Positron interactions with natural and synthetic chiral quartz crystals



Positron interactions with natural and synthetic chiral quartz crystals
Positron interactions with natural and synthetic chiral quartz crystals in
non-z orientations
F. Wu*, Y.C. Jean and J.D. Van Horn
Chemistry Department, University of Missouri–Kansas City, 5110 Rockhill Road, Kansas
City, Missouri 64110, USA
email: [email protected]
The interactions of energy and particles in asymmetric substances has been of
fundamental research interest since the discovery of chirality [1]. A well-studied asymmetric
crystalline material is α-quartz [2], which has a helical structure associated with its
crystallographic z-axis. Previously, we reported a large difference in ‘free positron’
annihilation lifetime and intensity between samples of LH and RH quartz single crystals [3].
In the current project, we investigated natural versus synthetic quartz in z and non-z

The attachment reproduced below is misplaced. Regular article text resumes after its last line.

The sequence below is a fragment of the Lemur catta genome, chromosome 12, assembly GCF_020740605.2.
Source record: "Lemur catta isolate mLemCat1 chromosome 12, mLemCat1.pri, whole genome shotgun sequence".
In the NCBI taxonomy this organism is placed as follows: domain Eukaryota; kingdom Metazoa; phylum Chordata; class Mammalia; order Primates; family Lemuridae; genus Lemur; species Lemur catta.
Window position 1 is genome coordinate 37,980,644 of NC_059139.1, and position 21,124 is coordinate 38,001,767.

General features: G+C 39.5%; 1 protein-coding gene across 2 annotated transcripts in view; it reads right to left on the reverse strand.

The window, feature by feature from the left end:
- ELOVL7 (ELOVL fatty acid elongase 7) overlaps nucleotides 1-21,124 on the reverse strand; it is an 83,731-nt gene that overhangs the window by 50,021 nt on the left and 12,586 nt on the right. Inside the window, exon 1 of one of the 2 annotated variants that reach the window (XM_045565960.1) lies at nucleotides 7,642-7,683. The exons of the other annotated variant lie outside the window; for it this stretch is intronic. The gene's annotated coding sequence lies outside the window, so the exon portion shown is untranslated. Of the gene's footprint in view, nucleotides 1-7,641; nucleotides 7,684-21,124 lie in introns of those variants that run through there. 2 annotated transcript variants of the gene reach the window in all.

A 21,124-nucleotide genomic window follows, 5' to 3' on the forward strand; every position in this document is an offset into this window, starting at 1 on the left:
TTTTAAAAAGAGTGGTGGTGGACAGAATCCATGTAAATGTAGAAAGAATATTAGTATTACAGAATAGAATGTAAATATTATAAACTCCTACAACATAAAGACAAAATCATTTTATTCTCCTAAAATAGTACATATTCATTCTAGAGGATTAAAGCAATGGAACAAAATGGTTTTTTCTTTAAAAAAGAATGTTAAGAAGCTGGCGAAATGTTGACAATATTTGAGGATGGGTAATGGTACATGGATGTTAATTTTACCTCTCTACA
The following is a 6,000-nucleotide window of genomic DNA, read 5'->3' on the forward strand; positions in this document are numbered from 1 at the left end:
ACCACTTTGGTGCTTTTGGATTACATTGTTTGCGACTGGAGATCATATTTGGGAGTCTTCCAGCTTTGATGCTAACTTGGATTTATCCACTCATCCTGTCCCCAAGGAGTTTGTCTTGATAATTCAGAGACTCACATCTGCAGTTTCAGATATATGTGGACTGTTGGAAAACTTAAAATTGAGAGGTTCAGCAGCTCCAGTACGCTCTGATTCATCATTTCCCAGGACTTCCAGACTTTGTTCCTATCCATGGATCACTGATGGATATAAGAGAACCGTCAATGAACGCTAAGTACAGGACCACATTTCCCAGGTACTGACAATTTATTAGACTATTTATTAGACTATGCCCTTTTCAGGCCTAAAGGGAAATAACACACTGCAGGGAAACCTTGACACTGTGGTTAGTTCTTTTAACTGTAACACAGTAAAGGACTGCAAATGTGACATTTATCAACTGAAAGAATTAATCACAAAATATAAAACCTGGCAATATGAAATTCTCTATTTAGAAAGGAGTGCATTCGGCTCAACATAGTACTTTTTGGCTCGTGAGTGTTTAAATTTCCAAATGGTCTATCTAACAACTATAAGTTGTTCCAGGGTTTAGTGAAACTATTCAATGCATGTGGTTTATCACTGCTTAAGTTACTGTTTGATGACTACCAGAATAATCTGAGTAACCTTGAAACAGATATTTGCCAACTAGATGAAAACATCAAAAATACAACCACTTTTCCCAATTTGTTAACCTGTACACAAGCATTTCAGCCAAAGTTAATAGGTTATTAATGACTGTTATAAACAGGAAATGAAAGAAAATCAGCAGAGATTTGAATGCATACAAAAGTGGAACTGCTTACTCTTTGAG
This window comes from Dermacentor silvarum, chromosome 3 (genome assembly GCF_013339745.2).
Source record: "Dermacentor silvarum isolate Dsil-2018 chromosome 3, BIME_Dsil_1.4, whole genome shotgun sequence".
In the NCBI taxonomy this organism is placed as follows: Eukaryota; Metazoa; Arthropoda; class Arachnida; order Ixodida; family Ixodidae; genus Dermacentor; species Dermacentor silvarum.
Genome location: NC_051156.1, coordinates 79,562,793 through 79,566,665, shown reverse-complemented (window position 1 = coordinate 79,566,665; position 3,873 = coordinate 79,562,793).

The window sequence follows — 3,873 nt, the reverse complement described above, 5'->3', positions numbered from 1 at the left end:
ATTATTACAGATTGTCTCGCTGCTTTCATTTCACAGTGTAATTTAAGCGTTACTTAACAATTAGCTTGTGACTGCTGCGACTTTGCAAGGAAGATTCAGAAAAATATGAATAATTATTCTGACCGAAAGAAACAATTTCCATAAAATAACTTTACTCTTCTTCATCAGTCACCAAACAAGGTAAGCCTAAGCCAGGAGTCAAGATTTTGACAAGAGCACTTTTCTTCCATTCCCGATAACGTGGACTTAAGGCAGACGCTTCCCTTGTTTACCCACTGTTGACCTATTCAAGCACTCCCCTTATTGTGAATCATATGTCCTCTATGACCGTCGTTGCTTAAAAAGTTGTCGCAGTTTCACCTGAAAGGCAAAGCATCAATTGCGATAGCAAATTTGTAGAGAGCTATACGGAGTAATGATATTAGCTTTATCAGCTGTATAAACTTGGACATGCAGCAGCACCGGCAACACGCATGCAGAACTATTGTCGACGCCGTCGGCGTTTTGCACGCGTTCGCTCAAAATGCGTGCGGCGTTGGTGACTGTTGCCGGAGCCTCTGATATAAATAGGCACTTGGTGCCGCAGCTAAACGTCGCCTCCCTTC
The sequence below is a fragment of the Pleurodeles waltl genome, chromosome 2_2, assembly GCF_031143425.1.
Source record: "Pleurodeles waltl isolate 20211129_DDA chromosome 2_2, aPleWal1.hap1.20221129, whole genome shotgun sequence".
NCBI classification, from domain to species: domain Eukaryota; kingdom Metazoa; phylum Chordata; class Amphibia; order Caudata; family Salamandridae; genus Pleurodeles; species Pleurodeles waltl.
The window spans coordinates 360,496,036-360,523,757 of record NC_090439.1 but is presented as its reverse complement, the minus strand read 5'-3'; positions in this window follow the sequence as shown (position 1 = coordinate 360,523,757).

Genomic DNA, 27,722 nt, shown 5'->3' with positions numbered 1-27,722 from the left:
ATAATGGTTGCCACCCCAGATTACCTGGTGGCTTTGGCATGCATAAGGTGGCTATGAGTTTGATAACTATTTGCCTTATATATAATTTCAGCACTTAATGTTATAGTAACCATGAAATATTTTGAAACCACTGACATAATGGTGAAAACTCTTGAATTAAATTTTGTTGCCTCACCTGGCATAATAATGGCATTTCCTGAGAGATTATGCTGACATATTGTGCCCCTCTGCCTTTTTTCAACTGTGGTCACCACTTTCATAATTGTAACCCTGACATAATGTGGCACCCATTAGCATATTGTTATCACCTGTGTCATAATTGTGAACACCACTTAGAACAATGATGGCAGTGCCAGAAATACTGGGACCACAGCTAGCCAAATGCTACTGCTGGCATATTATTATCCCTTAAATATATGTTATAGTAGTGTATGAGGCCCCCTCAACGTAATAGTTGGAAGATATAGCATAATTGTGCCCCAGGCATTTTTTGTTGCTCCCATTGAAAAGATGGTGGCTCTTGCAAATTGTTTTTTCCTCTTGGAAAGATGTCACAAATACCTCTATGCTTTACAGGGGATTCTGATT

orientations using PALS to confirm asymmetric interactions and to compare different
orientations. As before, we observed significant lifetime and intensity differences in free
positronium annihilation for LH and RH quartz crystals (Figure 1). The trend was also found
to be the same for the similar crystallographic orientations of LH or RH crystals; that is, the
direction of incident positrons, z or non-z, did not affect the observed differences in lifetime
and intensity trends. The results are attributed to differential interactions of positronium with
the asymmetric lattice structures of LH and RH quartz. This result may point to the positron
or positronium species being sensitive to the small electroweak energy difference between
enantiomers [4]. Further, the results may be considered an example of particle stereorecognition.
Fig.1. Lifetime and intensity differences in ‘free positron’ annihilation for LH and RH chiral crystals.
S / N / z / n represent synthetic and natural quartz, and the z and non-z crystal orientations,
[1] L. Pasteur, CR Hebd. Acad. Sci., 26, 535 (1848).
[2] H. Saito and T. Hyodo, Phys. Rev. Lett., 90, 19 (2003).
[3] J.D. Van Horn, F. Wu, G. Corsiglia and Y.C. Jean, Def. Diffus. Forum, 373, 221 (2016).
[4] R. Bast, et al., Phys. Chem. Chem. Phys., 13, 865 (2011).

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